ECOSOC 2010/ New York
Highlights in a nutshell:
• Without appropriate investment in disaster risk reduction the Millennium Development Goal (MDG) achievements can be rapidly destroyed or slowly eroded by disasters caused by natural hazards.
• Disaster risk reduction makes eminent sense from an economic point of view. Countries that incorporate disaster risk reduction into development planning and fiscal and budgetary policies can safeguard hard-won development gains and accelerate progress in achieving the MDGs.
• Information, education and public awareness are crucial for successful mainstreaming of disaster risk reduction into development processes.
• The UNISDR side event was attended by over 70 participants including representatives from the Permanent Mission, UN agencies and civil society organizations.
Summary of the event
The UNISDR side event on “Accelerating MDGS by Reducing Risk to Natural Hazards” was held on the occasion of the 2010 ECOSOC High-Level segment on June 30, 2010 from 1:15 pm to 2:30 pm. The event was sponsored by the Permanent Mission of Switzerland and co-chaired by Ms. Margareta Wahlström, Special Representative of the Secretary-General for Disaster Reduction and H.E. Marco Rossi, Minister, Permanent Mission of Switzerland. Over 70 participants attended the event from Permanent Missions, UN agencies and civil society organizations.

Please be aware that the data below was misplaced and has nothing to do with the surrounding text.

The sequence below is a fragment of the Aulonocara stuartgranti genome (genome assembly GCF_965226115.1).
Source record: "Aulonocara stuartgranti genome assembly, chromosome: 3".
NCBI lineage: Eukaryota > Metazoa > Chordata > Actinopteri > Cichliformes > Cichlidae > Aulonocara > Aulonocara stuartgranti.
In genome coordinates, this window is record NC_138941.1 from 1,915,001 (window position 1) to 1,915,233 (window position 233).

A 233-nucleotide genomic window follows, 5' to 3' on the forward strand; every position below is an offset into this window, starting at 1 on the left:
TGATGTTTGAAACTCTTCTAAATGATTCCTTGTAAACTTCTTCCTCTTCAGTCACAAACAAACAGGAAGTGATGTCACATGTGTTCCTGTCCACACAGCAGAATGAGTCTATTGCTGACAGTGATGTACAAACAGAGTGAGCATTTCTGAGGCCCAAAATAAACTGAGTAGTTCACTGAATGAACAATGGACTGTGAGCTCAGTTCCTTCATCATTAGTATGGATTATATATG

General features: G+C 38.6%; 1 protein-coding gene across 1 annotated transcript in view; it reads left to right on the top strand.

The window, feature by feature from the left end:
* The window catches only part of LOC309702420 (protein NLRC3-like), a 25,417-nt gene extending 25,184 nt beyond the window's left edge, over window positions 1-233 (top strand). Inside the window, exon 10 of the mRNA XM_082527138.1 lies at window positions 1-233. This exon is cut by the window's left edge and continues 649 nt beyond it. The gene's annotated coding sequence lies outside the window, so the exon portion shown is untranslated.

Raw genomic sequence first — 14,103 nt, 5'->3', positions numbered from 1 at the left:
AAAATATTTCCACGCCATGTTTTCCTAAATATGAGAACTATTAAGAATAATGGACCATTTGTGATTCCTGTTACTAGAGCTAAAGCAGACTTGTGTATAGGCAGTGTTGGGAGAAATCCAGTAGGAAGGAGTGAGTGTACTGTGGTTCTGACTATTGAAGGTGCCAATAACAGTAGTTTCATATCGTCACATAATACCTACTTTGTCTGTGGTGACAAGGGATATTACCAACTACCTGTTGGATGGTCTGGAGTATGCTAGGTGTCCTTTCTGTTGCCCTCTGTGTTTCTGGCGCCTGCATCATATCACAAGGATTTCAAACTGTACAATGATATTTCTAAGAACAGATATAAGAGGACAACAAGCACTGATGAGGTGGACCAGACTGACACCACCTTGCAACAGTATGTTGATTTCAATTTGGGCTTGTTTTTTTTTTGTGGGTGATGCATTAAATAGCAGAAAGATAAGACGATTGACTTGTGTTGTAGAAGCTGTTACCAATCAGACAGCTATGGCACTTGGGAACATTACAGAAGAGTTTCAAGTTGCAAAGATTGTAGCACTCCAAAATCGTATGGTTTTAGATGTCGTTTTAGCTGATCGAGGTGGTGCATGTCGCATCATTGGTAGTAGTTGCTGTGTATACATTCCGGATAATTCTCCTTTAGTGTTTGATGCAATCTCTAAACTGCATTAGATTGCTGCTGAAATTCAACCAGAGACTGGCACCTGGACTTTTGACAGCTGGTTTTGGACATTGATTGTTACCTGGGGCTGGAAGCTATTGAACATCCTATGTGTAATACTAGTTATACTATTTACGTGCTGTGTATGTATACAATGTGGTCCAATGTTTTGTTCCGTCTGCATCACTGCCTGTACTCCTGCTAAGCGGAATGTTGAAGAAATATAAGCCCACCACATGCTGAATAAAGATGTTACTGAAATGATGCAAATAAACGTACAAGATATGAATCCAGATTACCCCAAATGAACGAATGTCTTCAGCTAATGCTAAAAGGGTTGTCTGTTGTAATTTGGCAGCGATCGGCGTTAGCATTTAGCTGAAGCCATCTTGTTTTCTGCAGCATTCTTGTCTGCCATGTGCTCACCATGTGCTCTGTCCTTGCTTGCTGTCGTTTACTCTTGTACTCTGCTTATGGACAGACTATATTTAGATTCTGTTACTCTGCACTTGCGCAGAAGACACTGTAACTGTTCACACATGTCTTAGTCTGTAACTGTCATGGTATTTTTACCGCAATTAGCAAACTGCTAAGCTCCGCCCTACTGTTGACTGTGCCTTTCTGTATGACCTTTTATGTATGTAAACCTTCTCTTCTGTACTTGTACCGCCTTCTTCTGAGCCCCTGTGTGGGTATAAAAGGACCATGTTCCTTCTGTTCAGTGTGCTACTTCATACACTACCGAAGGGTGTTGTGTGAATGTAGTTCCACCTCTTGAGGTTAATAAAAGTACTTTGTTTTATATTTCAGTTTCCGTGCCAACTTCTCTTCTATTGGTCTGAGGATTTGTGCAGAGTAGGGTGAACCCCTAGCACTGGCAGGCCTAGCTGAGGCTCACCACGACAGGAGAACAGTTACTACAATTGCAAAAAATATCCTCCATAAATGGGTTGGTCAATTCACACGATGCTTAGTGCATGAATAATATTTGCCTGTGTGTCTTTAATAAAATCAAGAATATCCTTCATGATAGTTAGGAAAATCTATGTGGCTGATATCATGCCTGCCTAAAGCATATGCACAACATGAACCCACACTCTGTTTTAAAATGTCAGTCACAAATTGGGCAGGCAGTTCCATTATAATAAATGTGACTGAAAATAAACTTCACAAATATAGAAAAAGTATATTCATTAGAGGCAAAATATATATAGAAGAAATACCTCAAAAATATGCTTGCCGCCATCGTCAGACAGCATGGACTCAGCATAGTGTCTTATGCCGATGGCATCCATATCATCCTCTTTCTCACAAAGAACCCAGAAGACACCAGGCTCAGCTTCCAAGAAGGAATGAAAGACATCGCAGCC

The event discussed the link between disaster risk reduction and the achievement of the MDGs. Eminent speakers from Peru, India and the World Bank highlighted the importance of scaling up of the use of disaster risk reduction tools and measures in the development process.
The panellists included:
1. Miguel Castilla, Vice Minister of Finance and Economy, Government of Peru
2. Vinod Menon, Member of National Disaster Management Authority (NDMA), Government of India
3. Marianne Fay, Chief Economist, Sustainable Development Network, the World Bank
Mr Miguel Castilla, shared the stories of economic growth and poverty reduction from Peru with a strong connection with disaster risk reduction initiatives. The recent earthquakes in Haiti and Chile served as wake up call for Peru to accelerate getting prepared to deal with the threat of possible future disasters, especially risk of an earthquake. Their previous disaster experience was very much uncoordinated and the country was unprepared for such situations. Not only the local government were delegated responsibilities beyond their capacities, but also the involvement of private sector was rather passive. Currently, the Government is trying to improve disaster risk reduction capacities in a more coordinated way where the Ministry of Finance and Economy is playing a vital role in two sectors of disaster management: 1) Response and Recovery and 2) Planning, Prevention and Mitigation. Emphasis is placed in considering risk reduction measures for the public infrastructure projects. Allocating budget for disaster risk reduction, increasing capacity of local government to deal with emergency situations, development of human resources with specialized skills and providing disaster contingency loans are some of the main steps which have been initiated in Peru to strengthen its resilience to natural hazards.